FREE-ACCESS SUPPLEMENTATION: Free-access (ad-lib) systems include home-made mixes (such as 50/50 molasses/mineral mix) and commercial mineral blocks, buckets, licks, ball-feeders and loose minerals in troughs. Unfortunately, on ad lib systems intake between animals varies widely. Blood tests confirm that ad lib systems fail to protect 30-60% of animals in the group. There is no role for free-access minerals in animals fed indoors or in yards. It is easy and preferable to provide fixed-rate feeding of minerals in that case. Fixed-rate feeding of minerals to grazing suckler cows or drystock may not be possible at grass in marginal areas. There, free-access minerals, or veterinary supplements may be required to correct deficiencies.

The best mineral supplementation programmes for beef herds are:.

Precalving, in on winter diets Dust Dry Cow Mins on silage or damped forage for the last 4+ weeks (Table 1).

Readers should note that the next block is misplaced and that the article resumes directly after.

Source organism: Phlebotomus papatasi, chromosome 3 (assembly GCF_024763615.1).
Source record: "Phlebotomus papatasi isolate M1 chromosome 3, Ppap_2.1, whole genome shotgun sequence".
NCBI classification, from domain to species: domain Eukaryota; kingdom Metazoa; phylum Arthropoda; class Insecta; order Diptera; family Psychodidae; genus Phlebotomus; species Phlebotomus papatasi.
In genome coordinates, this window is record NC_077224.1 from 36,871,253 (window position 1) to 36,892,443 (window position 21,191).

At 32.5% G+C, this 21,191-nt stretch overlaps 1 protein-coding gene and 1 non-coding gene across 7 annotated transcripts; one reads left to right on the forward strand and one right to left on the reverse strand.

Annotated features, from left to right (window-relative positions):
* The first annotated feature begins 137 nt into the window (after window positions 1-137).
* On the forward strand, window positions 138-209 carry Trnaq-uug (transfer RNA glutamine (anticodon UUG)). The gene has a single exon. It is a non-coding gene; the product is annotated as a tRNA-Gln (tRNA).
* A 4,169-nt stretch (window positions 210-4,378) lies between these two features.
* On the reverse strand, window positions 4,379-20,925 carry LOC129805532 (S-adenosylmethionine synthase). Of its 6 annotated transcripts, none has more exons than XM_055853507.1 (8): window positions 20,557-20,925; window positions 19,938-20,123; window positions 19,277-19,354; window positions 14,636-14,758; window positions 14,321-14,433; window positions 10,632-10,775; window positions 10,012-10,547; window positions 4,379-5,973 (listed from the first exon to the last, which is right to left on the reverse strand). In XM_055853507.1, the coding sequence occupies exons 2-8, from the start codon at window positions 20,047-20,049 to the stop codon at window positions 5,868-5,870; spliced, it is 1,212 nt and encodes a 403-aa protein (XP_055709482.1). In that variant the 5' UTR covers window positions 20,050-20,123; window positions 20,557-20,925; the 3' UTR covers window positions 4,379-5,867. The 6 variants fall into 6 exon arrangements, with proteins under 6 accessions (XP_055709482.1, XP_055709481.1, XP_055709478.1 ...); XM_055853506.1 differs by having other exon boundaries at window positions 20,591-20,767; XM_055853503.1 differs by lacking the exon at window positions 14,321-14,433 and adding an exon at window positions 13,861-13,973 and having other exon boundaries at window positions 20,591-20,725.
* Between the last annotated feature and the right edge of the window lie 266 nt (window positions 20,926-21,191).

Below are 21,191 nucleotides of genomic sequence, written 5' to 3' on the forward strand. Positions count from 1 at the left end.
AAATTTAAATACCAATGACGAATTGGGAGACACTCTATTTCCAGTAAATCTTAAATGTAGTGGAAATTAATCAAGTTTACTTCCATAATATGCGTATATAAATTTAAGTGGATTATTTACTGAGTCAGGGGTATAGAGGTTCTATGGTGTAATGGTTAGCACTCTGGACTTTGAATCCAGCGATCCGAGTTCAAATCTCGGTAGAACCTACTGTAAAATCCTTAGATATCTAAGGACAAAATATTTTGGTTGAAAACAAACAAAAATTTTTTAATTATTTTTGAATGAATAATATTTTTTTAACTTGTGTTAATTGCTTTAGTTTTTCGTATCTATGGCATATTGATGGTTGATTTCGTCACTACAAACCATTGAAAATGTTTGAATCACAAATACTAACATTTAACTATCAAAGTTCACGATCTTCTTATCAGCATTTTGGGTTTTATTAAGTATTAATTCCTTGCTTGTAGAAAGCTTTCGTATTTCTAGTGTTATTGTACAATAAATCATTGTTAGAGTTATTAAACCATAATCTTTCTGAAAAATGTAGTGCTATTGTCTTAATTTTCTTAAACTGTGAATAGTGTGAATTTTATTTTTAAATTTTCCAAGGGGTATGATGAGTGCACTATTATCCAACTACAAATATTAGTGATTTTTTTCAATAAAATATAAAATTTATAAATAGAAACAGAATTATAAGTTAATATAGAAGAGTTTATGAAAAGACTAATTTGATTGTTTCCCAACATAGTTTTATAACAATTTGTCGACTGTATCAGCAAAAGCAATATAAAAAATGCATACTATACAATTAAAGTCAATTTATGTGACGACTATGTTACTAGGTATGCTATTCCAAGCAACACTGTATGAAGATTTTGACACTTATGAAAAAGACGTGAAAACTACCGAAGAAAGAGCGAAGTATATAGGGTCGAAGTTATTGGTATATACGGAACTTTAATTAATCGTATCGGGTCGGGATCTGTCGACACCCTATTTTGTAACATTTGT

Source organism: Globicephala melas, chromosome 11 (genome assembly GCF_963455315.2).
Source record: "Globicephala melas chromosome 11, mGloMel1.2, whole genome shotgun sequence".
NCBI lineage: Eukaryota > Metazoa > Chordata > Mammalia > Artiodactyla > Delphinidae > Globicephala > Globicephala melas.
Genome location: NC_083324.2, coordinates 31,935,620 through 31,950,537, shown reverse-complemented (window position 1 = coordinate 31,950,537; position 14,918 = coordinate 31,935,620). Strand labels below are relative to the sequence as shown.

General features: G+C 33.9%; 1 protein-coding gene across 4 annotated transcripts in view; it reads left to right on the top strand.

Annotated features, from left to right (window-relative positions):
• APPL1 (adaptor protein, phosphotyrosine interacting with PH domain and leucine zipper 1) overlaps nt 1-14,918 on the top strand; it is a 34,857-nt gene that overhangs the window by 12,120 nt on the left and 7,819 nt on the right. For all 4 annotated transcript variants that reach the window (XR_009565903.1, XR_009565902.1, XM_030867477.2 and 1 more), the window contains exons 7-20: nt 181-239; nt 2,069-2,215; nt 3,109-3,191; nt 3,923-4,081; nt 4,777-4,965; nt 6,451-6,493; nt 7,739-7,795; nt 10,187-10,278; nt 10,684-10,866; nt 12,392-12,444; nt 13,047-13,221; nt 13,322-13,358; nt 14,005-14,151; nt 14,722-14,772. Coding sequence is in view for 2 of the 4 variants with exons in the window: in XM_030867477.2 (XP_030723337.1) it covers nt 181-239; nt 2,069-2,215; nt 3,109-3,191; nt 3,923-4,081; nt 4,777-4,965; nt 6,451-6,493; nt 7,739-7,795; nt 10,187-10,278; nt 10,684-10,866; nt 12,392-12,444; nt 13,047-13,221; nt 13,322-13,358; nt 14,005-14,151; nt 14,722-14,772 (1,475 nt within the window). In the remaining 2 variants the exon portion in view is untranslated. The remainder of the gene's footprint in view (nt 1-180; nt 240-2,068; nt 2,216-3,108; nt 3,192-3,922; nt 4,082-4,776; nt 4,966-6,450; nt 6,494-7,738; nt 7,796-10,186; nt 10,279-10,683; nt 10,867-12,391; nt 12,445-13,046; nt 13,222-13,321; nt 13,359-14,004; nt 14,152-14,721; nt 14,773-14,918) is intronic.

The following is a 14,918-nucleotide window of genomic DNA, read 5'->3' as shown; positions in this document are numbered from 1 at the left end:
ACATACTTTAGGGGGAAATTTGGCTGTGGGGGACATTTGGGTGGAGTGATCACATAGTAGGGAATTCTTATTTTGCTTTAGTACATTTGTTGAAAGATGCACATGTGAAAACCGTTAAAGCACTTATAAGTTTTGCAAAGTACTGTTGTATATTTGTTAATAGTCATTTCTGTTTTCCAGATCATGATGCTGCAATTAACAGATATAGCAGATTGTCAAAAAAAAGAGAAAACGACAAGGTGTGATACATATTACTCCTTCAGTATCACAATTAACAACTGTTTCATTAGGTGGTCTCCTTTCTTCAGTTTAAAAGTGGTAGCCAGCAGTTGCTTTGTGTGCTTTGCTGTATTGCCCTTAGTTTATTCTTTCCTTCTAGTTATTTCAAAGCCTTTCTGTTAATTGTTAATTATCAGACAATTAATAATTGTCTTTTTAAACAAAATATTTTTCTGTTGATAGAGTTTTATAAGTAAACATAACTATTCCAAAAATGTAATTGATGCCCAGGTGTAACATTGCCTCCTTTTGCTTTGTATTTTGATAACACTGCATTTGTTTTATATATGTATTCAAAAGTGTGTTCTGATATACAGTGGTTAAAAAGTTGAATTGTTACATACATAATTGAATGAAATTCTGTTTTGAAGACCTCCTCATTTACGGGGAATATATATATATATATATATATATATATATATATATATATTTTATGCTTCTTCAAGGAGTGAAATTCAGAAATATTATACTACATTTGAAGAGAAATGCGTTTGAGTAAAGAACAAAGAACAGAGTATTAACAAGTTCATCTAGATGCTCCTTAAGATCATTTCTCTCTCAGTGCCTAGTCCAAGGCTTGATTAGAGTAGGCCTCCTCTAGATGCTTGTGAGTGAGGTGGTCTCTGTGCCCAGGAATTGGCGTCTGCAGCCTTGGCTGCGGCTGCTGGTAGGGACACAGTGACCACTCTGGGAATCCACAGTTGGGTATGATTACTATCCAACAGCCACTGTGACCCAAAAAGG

Precalving, out at pasture Feed Dry Cow Mins (Table 1) for the last 4+ weeks (i) on silage or damped forage fed at pasture, or (ii) in 0.5 or 1.0 kg molassed carrier feed in troughs. (iii) Otherwise consider water medication with soluble Mins (not as reliable in dry cows as in calved cows). On wet or cold days, dry cows may drink very little. (iv) Use free choice mins (Dry Cow blocks, etc) as a last resort.
Postcalving, in on winter diets Feed Post-Calving Mins (Table 1) from calving to turnout, (i) dusted on silage or damped forage, or (ii) in a small daily allowance of concentrate